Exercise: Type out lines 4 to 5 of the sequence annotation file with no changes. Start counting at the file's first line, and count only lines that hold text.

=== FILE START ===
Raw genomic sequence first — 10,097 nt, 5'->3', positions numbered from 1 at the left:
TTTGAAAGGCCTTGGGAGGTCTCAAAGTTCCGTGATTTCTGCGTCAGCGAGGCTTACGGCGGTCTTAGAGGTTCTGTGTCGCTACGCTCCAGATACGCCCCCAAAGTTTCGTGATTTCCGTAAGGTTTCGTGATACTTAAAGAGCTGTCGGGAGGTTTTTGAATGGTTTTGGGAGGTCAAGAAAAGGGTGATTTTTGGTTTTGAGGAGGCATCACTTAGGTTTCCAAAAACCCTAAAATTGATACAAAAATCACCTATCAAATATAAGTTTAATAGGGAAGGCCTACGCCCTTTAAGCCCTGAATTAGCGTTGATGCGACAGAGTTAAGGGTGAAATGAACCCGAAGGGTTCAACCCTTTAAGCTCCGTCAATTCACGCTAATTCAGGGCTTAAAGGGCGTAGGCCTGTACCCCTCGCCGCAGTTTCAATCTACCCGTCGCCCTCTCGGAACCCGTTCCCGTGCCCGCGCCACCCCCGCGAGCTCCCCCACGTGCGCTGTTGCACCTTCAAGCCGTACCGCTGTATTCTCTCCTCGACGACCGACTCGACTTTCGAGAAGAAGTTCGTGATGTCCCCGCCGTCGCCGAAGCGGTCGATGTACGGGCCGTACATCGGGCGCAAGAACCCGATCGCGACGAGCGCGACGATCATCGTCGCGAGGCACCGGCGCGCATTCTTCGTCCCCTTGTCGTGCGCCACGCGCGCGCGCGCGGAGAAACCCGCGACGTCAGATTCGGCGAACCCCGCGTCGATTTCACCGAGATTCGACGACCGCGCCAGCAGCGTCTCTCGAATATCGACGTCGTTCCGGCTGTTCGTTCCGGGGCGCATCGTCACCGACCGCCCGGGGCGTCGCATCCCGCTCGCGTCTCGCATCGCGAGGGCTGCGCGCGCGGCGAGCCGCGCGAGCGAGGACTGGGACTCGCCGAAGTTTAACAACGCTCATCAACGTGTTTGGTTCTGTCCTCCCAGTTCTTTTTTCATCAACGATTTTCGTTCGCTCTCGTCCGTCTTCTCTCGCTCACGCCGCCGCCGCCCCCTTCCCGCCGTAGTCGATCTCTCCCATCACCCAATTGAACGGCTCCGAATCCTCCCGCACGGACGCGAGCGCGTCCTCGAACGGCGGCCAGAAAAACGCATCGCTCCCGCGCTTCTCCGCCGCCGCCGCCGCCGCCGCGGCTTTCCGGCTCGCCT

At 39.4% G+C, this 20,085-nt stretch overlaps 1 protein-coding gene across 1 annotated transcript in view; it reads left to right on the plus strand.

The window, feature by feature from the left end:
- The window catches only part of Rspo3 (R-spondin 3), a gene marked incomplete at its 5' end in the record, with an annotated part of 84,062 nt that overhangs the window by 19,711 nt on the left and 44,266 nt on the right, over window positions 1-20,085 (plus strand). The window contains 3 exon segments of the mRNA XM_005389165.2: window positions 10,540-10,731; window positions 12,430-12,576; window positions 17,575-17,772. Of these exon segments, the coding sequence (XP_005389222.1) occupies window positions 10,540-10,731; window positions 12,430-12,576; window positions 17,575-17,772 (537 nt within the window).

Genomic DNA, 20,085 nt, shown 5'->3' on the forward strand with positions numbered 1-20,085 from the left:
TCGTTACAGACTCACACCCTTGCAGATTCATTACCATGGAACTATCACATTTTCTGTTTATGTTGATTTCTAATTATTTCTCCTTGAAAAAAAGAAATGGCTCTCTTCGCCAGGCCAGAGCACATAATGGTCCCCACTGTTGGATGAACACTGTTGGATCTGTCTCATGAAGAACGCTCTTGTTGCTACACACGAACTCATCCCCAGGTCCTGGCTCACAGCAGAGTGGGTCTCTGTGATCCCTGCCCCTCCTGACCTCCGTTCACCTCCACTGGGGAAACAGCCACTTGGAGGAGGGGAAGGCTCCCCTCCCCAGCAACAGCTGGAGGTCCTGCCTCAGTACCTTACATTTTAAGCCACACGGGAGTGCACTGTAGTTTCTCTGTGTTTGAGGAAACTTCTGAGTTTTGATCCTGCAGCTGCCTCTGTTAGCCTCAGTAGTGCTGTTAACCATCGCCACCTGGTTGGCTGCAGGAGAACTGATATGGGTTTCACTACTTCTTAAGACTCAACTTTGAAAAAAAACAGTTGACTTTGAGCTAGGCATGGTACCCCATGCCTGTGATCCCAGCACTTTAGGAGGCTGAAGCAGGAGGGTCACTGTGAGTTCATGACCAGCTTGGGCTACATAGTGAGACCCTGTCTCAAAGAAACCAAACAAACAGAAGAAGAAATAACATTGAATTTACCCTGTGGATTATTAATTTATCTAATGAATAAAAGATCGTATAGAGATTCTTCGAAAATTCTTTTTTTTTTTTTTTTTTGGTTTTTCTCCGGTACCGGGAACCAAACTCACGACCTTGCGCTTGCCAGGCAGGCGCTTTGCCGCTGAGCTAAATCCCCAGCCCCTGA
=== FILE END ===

The window, feature by feature from the left end:
- The window catches only part of Rspo3 (R-spondin 3), a gene marked incomplete at its 5' end in the record, with an annotated part of 84,062 nt that overhangs the window by 19,711 nt on the left and 44,266 nt on the right, over window positions 1-20,085 (plus strand). The window contains 3 exon segments of the mRNA XM_005389165.2: window positions 10,540-10,731; window positions 12,430-12,576; window positions 17,575-17,772. Of these exon segments, the coding sequence (XP_005389222.1) occupies window positions 10,540-10,731; window positions 12,430-12,576; window positions 17,575-17,772 (537 nt within the window).